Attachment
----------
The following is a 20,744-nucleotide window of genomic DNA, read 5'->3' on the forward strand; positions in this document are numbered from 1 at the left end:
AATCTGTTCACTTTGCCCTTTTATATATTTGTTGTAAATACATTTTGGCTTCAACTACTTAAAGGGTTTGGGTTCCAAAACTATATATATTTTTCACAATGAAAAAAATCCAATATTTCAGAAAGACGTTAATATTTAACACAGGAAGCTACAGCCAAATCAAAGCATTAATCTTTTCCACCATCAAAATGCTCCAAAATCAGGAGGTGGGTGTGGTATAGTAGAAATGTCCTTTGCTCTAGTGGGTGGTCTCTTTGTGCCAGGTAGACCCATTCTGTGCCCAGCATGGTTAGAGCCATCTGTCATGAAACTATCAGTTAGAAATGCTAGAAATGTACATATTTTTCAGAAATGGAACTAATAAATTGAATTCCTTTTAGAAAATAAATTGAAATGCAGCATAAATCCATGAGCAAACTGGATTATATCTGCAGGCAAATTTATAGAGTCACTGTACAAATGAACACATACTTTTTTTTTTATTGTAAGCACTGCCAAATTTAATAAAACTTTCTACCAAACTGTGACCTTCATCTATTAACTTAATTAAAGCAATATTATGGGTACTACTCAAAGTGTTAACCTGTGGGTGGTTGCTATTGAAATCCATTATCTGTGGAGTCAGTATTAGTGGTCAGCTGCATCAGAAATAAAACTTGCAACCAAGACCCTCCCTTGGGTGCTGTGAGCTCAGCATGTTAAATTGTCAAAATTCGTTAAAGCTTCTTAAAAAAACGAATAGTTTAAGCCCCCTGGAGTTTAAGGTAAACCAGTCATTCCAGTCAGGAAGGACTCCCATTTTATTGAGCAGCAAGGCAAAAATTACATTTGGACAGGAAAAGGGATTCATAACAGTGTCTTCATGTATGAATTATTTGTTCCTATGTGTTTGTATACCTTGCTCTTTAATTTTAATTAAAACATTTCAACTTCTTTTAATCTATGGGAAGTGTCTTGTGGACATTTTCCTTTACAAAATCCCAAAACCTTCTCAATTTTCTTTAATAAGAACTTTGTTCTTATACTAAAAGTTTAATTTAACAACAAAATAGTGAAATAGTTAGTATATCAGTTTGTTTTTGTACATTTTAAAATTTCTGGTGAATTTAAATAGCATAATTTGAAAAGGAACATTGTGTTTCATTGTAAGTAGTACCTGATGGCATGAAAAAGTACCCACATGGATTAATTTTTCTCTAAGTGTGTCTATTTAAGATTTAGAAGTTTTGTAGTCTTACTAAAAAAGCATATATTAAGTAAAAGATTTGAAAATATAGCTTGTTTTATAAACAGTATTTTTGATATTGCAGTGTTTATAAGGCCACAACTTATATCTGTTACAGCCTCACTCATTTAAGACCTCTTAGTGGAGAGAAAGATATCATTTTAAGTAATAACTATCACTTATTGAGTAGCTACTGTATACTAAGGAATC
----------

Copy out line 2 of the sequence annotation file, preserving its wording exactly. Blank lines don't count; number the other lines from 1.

AATCTGTTCACTTTGCCCTTTTATATATTTGTTGTAAATACATTTTGGCTTCAACTACTTAAAGGGTTTGGGTTCCAAAACTATATATATTTTTCACAATGAAAAAAATCCAATATTTCAGAAAGACGTTAATATTTAACACAGGAAGCTACAGCCAAATCAAAGCATTAATCTTTTCCACCATCAAAATGCTCCAAAATCAGGAGGTGGGTGTGGTATAGTAGAAATGTCCTTTGCTCTAGTGGGTGGTCTCTTTGTGCCAGGTAGACCCATTCTGTGCCCAGCATGGTTAGAGCCATCTGTCATGAAACTATCAGTTAGAAATGCTAGAAATGTACATATTTTTCAGAAATGGAACTAATAAATTGAATTCCTTTTAGAAAATAAATTGAAATGCAGCATAAATCCATGAGCAAACTGGATTATATCTGCAGGCAAATTTATAGAGTCACTGTACAAATGAACACATACTTTTTTTTTTATTGTAAGCACTGCCAAATTTAATAAAACTTTCTACCAAACTGTGACCTTCATCTATTAACTTAATTAAAGCAATATTATGGGTACTACTCAAAGTGTTAACCTGTGGGTGGTTGCTATTGAAATCCATTATCTGTGGAGTCAGTATTAGTGGTCAGCTGCATCAGAAATAAAACTTGCAACCAAGACCCTCCCTTGGGTGCTGTGAGCTCAGCATGTTAAATTGTCAAAATTCGTTAAAGCTTCTTAAAAAAACGAATAGTTTAAGCCCCCTGGAGTTTAAGGTAAACCAGTCATTCCAGTCAGGAAGGACTCCCATTTTATTGAGCAGCAAGGCAAAAATTACATTTGGACAGGAAAAGGGATTCATAACAGTGTCTTCATGTATGAATTATTTGTTCCTATGTGTTTGTATACCTTGCTCTTTAATTTTAATTAAAACATTTCAACTTCTTTTAATCTATGGGAAGTGTCTTGTGGACATTTTCCTTTACAAAATCCCAAAACCTTCTCAATTTTCTTTAATAAGAACTTTGTTCTTATACTAAAAGTTTAATTTAACAACAAAATAGTGAAATAGTTAGTATATCAGTTTGTTTTTGTACATTTTAAAATTTCTGGTGAATTTAAATAGCATAATTTGAAAAGGAACATTGTGTTTCATTGTAAGTAGTACCTGATGGCATGAAAAAGTACCCACATGGATTAATTTTTCTCTAAGTGTGTCTATTTAAGATTTAGAAGTTTTGTAGTCTTACTAAAAAAGCATATATTAAGTAAAAGATTTGAAAATATAGCTTGTTTTATAAACAGTATTTTTGATATTGCAGTGTTTATAAGGCCACAACTTATATCTGTTACAGCCTCACTCATTTAAGACCTCTTAGTGGAGAGAAAGATATCATTTTAAGTAATAACTATCACTTATTGAGTAGCTACTGTATACTAAGGAATC